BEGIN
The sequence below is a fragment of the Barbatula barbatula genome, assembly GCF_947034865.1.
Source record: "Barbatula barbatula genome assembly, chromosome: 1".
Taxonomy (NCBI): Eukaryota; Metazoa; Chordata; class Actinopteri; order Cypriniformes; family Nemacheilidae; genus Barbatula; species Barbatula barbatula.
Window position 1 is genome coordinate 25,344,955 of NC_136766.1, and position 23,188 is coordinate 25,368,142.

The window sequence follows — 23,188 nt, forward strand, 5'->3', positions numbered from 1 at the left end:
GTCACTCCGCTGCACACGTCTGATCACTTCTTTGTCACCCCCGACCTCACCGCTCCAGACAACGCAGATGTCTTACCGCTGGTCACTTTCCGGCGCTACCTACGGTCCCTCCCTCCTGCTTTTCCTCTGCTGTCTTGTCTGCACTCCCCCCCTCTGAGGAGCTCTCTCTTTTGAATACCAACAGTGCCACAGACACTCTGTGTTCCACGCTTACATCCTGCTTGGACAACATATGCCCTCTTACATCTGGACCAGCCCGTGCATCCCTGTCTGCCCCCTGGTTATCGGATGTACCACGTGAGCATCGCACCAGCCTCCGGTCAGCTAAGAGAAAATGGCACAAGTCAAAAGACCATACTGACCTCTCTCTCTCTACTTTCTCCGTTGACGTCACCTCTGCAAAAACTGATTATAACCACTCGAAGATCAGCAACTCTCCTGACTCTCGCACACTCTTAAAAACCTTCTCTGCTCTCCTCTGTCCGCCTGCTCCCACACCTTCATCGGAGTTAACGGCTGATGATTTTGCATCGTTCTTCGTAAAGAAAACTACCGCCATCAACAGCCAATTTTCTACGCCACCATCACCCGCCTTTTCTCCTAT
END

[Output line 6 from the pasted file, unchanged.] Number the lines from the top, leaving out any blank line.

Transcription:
GTCACTCCGCTGCACACGTCTGATCACTTCTTTGTCACCCCCGACCTCACCGCTCCAGACAACGCAGATGTCTTACCGCTGGTCACTTTCCGGCGCTACCTACGGTCCCTCCCTCCTGCTTTTCCTCTGCTGTCTTGTCTGCACTCCCCCCCTCTGAGGAGCTCTCTCTTTTGAATACCAACAGTGCCACAGACACTCTGTGTTCCACGCTTACATCCTGCTTGGACAACATATGCCCTCTTACATCTGGACCAGCCCGTGCATCCCTGTCTGCCCCCTGGTTATCGGATGTACCACGTGAGCATCGCACCAGCCTCCGGTCAGCTAAGAGAAAATGGCACAAGTCAAAAGACCATACTGACCTCTCTCTCTCTACTTTCTCCGTTGACGTCACCTCTGCAAAAACTGATTATAACCACTCGAAGATCAGCAACTCTCCTGACTCTCGCACACTCTTAAAAACCTTCTCTGCTCTCCTCTGTCCGCCTGCTCCCACACCTTCATCGGAGTTAACGGCTGATGATTTTGCATCGTTCTTCGTAAAGAAAACTACCGCCATCAACAGCCAATTTTCTACGCCACCATCACCCGCCTTTTCTCCTAT